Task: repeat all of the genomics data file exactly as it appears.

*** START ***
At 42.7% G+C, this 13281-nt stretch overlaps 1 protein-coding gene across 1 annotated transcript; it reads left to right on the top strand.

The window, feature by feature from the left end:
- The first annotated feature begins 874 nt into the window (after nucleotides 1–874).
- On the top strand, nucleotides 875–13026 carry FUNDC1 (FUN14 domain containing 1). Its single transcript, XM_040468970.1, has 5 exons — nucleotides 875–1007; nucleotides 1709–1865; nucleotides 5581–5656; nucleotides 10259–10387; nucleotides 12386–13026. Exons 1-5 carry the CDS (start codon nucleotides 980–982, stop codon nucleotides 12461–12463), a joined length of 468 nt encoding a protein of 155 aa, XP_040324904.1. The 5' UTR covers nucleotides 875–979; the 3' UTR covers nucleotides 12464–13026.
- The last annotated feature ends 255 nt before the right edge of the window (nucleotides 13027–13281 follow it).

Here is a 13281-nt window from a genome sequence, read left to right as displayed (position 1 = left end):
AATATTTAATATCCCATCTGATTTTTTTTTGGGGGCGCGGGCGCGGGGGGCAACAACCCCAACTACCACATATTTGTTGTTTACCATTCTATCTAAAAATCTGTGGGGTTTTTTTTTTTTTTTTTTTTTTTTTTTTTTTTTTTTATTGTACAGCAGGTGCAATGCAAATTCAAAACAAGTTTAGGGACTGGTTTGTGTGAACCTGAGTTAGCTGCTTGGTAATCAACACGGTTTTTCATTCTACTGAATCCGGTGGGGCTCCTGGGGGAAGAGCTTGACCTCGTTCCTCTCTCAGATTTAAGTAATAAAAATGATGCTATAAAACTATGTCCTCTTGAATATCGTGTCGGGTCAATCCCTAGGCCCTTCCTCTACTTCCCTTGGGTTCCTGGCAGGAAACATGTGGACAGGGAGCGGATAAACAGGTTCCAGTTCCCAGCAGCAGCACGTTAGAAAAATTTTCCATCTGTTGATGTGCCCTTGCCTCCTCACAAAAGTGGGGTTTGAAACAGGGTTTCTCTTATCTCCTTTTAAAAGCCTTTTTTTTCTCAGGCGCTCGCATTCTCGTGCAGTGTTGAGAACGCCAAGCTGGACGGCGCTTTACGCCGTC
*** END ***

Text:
At 42.7% G+C, this 13281-nt stretch overlaps 1 protein-coding gene across 1 annotated transcript; it reads left to right on the top strand.

The window, feature by feature from the left end:
- The first annotated feature begins 874 nt into the window (after nucleotides 1–874).
- On the top strand, nucleotides 875–13026 carry FUNDC1 (FUN14 domain containing 1). Its single transcript, XM_040468970.1, has 5 exons — nucleotides 875–1007; nucleotides 1709–1865; nucleotides 5581–5656; nucleotides 10259–10387; nucleotides 12386–13026. Exons 1-5 carry the CDS (start codon nucleotides 980–982, stop codon nucleotides 12461–12463), a joined length of 468 nt encoding a protein of 155 aa, XP_040324904.1. The 5' UTR covers nucleotides 875–979; the 3' UTR covers nucleotides 12464–13026.
- The last annotated feature ends 255 nt before the right edge of the window (nucleotides 13027–13281 follow it).

Here is a 13281-nt window from a genome sequence, read left to right as displayed (position 1 = left end):
AATATTTAATATCCCATCTGATTTTTTTTTGGGGGCGCGGGCGCGGGGGGCAACAACCCCAACTACCACATATTTGTTGTTTACCATTCTATCTAAAAATCTGTGGGGTTTTTTTTTTTTTTTTTTTTTTTTTTTTTTTTTTTTATTGTACAGCAGGTGCAATGCAAATTCAAAACAAGTTTAGGGACTGGTTTGTGTGAACCTGAGTTAGCTGCTTGGTAATCAACACGGTTTTTCATTCTACTGAATCCGGTGGGGCTCCTGGGGGAAGAGCTTGACCTCGTTCCTCTCTCAGATTTAAGTAATAAAAATGATGCTATAAAACTATGTCCTCTTGAATATCGTGTCGGGTCAATCCCTAGGCCCTTCCTCTACTTCCCTTGGGTTCCTGGCAGGAAACATGTGGACAGGGAGCGGATAAACAGGTTCCAGTTCCCAGCAGCAGCACGTTAGAAAAATTTTCCATCTGTTGATGTGCCCTTGCCTCCTCACAAAAGTGGGGTTTGAAACAGGGTTTCTCTTATCTCCTTTTAAAAGCCTTTTTTTTCTCAGGCGCTCGCATTCTCGTGCAGTGTTGAGAACGCCAAGCTGGACGGCGCTTTACGCCGTC